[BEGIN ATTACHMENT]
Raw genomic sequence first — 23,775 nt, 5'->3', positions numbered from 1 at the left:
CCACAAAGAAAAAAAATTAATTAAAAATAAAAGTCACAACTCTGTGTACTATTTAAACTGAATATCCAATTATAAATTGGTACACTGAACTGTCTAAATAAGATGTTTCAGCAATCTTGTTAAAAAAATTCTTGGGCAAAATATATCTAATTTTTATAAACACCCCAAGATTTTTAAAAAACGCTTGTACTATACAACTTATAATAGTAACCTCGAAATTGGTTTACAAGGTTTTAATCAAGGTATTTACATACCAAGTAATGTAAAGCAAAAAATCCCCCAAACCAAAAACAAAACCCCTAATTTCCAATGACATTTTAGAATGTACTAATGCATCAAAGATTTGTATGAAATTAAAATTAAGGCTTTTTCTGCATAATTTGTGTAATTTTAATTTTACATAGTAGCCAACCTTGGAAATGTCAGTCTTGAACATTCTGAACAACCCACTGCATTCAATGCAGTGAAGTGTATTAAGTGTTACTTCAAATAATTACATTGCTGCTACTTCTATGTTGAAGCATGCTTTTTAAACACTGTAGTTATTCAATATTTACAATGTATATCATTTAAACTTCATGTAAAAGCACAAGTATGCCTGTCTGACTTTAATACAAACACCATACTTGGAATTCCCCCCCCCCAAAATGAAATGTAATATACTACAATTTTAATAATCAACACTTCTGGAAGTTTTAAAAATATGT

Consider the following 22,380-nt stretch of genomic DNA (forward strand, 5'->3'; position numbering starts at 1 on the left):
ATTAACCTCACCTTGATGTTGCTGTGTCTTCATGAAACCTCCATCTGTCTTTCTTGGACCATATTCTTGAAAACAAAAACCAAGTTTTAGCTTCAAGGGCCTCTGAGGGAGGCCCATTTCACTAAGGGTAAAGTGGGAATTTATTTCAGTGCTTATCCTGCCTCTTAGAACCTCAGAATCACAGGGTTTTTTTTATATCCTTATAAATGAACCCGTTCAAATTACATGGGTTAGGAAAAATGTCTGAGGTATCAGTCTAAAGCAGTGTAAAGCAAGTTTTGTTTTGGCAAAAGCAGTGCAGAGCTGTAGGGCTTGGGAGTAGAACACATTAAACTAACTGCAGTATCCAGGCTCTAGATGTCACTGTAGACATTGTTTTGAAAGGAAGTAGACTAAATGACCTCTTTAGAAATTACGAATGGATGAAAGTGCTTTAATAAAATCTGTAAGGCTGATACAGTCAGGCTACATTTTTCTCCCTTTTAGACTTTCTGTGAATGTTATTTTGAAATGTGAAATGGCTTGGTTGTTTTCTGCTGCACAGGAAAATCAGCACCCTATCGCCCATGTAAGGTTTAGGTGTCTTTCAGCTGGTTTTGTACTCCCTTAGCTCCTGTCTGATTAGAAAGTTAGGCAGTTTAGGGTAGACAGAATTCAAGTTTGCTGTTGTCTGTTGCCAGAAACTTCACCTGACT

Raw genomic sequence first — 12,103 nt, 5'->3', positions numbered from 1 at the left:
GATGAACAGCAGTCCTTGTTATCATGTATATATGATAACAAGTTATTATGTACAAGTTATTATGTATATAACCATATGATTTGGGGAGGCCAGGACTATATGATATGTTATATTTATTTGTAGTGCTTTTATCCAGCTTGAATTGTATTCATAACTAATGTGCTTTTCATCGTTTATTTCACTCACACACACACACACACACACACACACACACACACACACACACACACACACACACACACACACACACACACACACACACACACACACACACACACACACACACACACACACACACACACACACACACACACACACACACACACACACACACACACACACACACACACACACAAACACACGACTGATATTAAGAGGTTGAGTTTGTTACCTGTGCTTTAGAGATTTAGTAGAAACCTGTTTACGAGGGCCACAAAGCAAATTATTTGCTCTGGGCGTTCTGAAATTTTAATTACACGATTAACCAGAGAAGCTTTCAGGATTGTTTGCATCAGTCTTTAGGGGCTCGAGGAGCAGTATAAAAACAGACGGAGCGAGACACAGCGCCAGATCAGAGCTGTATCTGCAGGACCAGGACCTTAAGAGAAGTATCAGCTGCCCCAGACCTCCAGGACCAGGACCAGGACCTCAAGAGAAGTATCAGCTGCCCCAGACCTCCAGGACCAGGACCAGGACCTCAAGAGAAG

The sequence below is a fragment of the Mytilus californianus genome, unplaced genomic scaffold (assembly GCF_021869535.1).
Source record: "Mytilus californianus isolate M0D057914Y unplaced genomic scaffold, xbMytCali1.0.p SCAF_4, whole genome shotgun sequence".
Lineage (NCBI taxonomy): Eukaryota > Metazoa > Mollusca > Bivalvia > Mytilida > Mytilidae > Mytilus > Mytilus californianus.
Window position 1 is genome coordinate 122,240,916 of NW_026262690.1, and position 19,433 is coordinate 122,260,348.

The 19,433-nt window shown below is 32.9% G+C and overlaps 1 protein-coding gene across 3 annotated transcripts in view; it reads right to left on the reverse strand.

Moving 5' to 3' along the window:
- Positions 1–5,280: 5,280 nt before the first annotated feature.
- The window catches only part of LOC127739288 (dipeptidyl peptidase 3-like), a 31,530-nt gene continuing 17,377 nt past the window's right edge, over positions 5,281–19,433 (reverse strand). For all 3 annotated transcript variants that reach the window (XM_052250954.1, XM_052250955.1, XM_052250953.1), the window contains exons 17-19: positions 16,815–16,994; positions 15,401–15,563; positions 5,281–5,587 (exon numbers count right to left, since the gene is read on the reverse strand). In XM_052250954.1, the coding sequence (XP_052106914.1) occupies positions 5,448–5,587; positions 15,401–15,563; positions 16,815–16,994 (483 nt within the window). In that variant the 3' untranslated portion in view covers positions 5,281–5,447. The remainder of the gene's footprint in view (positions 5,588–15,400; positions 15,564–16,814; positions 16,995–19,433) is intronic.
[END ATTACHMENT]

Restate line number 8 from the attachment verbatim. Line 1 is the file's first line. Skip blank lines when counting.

Source record: "Mytilus californianus isolate M0D057914Y unplaced genomic scaffold, xbMytCali1.0.p SCAF_4, whole genome shotgun sequence".